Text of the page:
Trump announced late Tuesday that he nominated Nathan A. Simington, a senior advisor at the National Telecommunications and Information Administration (NTIA), to become a commissioner on the FCC.
Simington “had a hand” in crafting Trump’s controversial social media executive order, according to the Washington Post. The order asks the FCC to reinterpret Section 230 of the Communications Decency Act. The NTIA, which is part of the executive branch, filed a petition for rulemaking to the FCC in late May calling for the FCC to “clarify the provisions” of Section 230.
Section 230 shields websites for being liable for the content posted on them by its users. Its been hailed as one of the most important laws that helped shape the modern internet.
Simington’s nomination comes just over a month after Trump surprisingly withdrew the re-nomination of Michael O’Rielly, a Republican who raised concerns about whether the FCC had the authority to do what Trump’s executive order asks it to do.
The president withdrew O’Rielly’s re-nomination shortly after he raised those doubts.
On Tuesday night, O’Rielly congratulated Simington on being selected by Trump.
“I extend my sincere congrats to Mr. Simington for selection to join @FCC, and offer best wishes for a smooth confirmation process and successful term at the Commission,” O’Rielly tweeted.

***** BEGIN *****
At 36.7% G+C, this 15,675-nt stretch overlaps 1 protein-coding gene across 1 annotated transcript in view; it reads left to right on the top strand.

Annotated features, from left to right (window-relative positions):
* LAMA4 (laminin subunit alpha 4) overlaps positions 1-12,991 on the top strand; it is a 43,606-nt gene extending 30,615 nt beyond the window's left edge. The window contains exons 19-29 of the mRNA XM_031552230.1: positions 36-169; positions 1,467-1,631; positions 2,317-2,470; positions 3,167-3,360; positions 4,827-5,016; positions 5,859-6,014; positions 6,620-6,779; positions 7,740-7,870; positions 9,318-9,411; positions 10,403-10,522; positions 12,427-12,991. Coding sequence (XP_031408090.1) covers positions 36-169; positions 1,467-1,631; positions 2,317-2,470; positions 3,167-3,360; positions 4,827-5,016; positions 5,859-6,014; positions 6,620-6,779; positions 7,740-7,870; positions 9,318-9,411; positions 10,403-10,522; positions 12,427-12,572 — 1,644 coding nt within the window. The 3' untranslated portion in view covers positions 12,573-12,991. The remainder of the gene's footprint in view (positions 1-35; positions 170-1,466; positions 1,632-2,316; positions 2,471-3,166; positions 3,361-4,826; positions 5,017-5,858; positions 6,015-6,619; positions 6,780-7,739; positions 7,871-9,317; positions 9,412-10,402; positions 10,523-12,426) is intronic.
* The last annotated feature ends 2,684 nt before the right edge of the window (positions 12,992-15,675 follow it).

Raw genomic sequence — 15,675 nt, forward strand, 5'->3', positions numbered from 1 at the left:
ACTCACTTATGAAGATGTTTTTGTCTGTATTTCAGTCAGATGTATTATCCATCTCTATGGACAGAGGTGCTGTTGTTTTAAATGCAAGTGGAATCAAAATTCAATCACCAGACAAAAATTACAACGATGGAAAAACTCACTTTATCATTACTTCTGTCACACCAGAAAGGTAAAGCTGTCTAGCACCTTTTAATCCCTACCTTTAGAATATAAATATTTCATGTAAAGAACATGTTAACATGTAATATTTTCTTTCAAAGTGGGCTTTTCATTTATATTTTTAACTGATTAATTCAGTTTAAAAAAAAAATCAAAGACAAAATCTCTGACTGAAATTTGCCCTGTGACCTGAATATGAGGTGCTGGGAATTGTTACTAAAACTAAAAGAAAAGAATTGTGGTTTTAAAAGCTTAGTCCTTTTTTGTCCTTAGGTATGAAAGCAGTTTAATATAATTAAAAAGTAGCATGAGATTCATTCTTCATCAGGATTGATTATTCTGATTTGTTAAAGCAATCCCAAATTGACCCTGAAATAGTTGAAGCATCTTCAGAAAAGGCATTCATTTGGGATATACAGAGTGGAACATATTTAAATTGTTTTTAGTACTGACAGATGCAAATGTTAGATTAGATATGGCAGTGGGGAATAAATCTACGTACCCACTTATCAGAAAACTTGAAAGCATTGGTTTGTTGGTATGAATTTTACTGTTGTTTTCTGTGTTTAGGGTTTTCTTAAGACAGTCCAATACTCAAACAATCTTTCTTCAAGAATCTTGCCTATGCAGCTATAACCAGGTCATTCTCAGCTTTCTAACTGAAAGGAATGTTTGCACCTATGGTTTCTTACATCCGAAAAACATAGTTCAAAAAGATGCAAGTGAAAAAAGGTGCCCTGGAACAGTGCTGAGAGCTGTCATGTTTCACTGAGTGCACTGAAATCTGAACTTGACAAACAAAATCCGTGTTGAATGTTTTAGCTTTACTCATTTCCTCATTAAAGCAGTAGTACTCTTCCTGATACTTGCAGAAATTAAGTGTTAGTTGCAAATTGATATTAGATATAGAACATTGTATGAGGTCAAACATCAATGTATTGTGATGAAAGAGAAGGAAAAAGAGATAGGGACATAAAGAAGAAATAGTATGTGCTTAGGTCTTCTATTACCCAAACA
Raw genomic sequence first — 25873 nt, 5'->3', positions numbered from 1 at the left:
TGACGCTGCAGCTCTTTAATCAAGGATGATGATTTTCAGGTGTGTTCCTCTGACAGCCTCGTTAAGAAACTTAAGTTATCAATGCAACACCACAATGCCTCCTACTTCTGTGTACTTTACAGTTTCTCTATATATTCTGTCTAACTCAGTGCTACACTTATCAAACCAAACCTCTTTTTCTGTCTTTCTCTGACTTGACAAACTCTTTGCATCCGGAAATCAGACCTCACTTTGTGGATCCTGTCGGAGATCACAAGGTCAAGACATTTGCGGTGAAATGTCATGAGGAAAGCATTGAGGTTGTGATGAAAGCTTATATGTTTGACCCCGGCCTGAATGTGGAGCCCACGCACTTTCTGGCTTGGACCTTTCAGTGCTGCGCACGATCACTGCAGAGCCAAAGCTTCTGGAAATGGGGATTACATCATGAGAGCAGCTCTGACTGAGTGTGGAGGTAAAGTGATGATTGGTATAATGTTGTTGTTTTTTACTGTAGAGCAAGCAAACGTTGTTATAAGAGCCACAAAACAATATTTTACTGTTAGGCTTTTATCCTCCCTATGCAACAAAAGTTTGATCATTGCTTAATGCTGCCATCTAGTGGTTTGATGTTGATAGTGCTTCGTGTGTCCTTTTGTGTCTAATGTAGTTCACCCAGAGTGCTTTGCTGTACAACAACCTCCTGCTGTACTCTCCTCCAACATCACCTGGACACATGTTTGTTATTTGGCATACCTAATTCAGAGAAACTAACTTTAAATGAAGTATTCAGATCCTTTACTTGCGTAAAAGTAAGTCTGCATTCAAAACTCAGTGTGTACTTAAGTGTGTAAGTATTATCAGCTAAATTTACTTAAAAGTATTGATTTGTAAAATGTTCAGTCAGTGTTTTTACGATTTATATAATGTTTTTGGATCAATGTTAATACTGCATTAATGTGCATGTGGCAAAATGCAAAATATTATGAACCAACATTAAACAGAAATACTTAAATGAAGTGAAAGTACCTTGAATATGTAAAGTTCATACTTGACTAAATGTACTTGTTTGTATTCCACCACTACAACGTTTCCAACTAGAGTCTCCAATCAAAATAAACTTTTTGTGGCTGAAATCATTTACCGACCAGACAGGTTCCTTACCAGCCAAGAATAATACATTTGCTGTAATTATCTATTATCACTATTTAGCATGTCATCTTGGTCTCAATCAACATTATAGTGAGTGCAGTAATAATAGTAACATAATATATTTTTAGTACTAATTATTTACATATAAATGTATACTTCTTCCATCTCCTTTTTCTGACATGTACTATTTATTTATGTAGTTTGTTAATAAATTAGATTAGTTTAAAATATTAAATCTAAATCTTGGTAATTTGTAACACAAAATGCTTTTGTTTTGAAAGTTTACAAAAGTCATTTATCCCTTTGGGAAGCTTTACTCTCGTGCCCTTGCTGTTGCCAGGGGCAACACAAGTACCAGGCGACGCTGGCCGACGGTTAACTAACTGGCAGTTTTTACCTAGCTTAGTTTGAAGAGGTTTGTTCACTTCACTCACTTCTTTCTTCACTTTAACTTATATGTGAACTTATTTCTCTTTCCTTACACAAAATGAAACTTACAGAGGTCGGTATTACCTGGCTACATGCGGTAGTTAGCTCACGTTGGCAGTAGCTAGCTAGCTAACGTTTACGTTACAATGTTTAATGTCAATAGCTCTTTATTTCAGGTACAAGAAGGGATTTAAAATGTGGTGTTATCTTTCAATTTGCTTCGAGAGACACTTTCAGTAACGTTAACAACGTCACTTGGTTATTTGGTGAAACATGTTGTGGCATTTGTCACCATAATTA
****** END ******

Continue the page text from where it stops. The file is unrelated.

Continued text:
The FCC commissioners have had split views on Trump’s order—with the Democratic commissioners opposed and one Republican enthusiastically endorsing it. So O’Rielly’s views on the matter stood as an outlier.
Simington erases that uncertainty, given his involvement in crafting Trump’s order. If the Senate approves Simington, he would seemingly be in favor of going through with the order, likely leaving Chairman Ajit Pai, also a Republican, as the deciding vote on any possible decision.
The FCC will stop collecting public reply comments on Trump’s order tomorrow. A number of groups have sent automated messages in support of the order, and—just like the FCC’s net neutrality public comments—have had fake ones submitted, including ones from the cartoon character Fred Flinstone and another one in the name Pai.